110. Nicoll BC, Ray D (1996) Adapative growth of tree root systems in response to wind action and site conditions. Tree Physiol 16:891–898CrossRefPubMedGoogle Scholar
  111. Niklas KJ, Spatz H-C (2000a) Response to Klaus Mattheck’s letter. Trees 15:64–65CrossRefGoogle Scholar
  112. Niklas KJ, Spatz H-C (2000b) Wind-induced stresses in cherry trees: evidence against the hypothesis of constant stress levels. Trees 14:230–237CrossRefGoogle Scholar
  113. O’Sullivan MF, Ritchie RM (1993) Tree stability in relation to cyclic loading. Forestry 66(1):69–82CrossRefGoogle Scholar
  114. Ormarsson S, Dahlblom O, Johansson M (2010) Numerical study of how creep and progressive stiffening affect the growth stress formation in trees. Trees 24(1):105–115.  https://doi.org/10.1007/s00468-009-0383-3CrossRefGoogle Scholar
  115. Papesch AJG (1974) A simplified theoretical analysis of the factors that influence windthrow of trees. In: 5th Australasian conference on hydraulics and fluid dynamics, Christchurch, New Zealand. University of CanterburyGoogle Scholar
  116. Patton EG, Finnigan JJ (2012) Canopy turbulence. In: Fernando HJS (ed) Handbook of environmental fluid dynamics, volume one. CRC Press, pp 311–328.  https://doi.org/10.1201/b14241-28CrossRefGoogle Scholar
  117. Peltola H, Gardiner B, Nicoll B (2013) Mechanics of wind damage. In: Gardiner B, Schuck A, Schelhaas M-J, Orazio C, Blennow K, Nicoll B (eds) Living with storm damage to forests: what science can tell us. Eur Forest Inst, Joensuu, pp 31–38Google Scholar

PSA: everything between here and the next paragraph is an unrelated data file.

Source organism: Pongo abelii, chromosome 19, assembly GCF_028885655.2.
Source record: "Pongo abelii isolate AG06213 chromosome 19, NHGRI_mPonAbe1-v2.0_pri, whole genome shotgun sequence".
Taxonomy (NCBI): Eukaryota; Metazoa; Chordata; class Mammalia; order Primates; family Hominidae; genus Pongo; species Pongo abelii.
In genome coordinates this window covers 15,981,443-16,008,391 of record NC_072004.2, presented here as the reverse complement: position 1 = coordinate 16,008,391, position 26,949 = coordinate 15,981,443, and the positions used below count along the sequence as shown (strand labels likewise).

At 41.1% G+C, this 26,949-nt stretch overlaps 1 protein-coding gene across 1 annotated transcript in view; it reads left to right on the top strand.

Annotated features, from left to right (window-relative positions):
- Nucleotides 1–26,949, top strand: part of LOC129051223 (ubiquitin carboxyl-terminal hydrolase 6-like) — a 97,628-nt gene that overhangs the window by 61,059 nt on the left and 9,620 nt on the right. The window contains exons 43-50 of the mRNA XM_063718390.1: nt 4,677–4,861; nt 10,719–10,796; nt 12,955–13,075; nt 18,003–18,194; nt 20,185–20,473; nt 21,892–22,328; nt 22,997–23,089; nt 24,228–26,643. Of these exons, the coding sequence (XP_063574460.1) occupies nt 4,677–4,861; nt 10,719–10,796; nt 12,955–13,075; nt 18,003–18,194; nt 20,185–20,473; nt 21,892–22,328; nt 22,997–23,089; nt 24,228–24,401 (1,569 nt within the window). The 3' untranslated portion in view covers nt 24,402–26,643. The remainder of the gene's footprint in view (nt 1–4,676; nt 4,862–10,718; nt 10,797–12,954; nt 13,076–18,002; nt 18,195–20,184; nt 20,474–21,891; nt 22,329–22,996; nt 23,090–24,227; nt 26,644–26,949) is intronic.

118. Peltola H, Kellomäki S, Hassinen A, Granander M (2000) Mechanical stability of Scots pine, Norway spruce and birch: an analysis of tree-pulling experiments in Finland. Forest Ecol Manag 135(1–3):143–153.  https://doi.org/10.1016/s0378-1127(00)00306-6CrossRefGoogle Scholar
  119. Peltola HM (2006) Mechanical stability of trees under static loads. Am J Bot 93(10):1501–1511.  https://doi.org/10.3732/ajb.93.10.1501CrossRefPubMedGoogle Scholar
  120. Petty JA, Swain C (1985) Factors influencing stem breakage of conifers in high winds. Forestry 58(1):75–84.  https://doi.org/10.1093/forestry/58.1.75CrossRefGoogle Scholar
  121. Petty JA, Worrell R (1981) Stability of coniferous tree stems in relation to damage by snow. Forestry 54(2):115–128CrossRefGoogle Scholar
  122. Pivato D, Dupont S, Brunet Y (2014) A simple tree swaying model for forest motion in windstorm conditions. Trees 28(1):281–293.  https://doi.org/10.1007/s00468-013-0948-zCrossRefGoogle Scholar
  123. Poëtte C, Gardiner B, Dupont S, Harman I, Böhm M, Finnigan J, Hughes D, Brunet Y (2017) The impact of landscape fragmentation on atmospheric flow: a wind-tunnel study. Bound-Layer Meteorol.  https://doi.org/10.1007/s10546-017-0238-1CrossRefGoogle Scholar
  124. Quine CP (1995) Assessing the risk of wind damage to forests: practices and pitfalls. In: Coutts MP, Grace J (eds) Wind and trees. Cambridge University Press, pp 379–403Google Scholar
  125. Quine CP (2000) Esimation of mean wind climate and probability of strong winds for wind risk assessment. Forestry 73(3):247–258CrossRefGoogle Scholar